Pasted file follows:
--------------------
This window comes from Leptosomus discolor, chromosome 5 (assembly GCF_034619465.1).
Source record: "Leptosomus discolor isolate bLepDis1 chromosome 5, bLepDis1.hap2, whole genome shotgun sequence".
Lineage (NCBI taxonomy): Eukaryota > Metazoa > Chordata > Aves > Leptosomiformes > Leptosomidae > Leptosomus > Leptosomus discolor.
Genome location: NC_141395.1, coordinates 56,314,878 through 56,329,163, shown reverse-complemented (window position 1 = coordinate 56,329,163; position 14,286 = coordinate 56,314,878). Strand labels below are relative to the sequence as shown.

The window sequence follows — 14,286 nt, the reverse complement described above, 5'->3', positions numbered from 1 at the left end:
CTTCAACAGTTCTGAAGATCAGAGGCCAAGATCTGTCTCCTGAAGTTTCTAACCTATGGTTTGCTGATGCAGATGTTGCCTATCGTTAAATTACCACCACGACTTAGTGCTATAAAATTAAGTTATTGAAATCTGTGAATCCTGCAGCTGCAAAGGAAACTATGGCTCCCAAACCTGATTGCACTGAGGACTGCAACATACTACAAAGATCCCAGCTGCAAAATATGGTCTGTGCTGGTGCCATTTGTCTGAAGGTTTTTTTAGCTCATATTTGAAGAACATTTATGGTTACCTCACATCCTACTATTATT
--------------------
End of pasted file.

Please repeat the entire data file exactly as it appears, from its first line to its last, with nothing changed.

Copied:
This window comes from Leptosomus discolor, chromosome 5 (assembly GCF_034619465.1).
Source record: "Leptosomus discolor isolate bLepDis1 chromosome 5, bLepDis1.hap2, whole genome shotgun sequence".
Lineage (NCBI taxonomy): Eukaryota > Metazoa > Chordata > Aves > Leptosomiformes > Leptosomidae > Leptosomus > Leptosomus discolor.
Genome location: NC_141395.1, coordinates 56,314,878 through 56,329,163, shown reverse-complemented (window position 1 = coordinate 56,329,163; position 14,286 = coordinate 56,314,878). Strand labels below are relative to the sequence as shown.

The window sequence follows — 14,286 nt, the reverse complement described above, 5'->3', positions numbered from 1 at the left end:
CTTCAACAGTTCTGAAGATCAGAGGCCAAGATCTGTCTCCTGAAGTTTCTAACCTATGGTTTGCTGATGCAGATGTTGCCTATCGTTAAATTACCACCACGACTTAGTGCTATAAAATTAAGTTATTGAAATCTGTGAATCCTGCAGCTGCAAAGGAAACTATGGCTCCCAAACCTGATTGCACTGAGGACTGCAACATACTACAAAGATCCCAGCTGCAAAATATGGTCTGTGCTGGTGCCATTTGTCTGAAGGTTTTTTTAGCTCATATTTGAAGAACATTTATGGTTACCTCACATCCTACTATTATT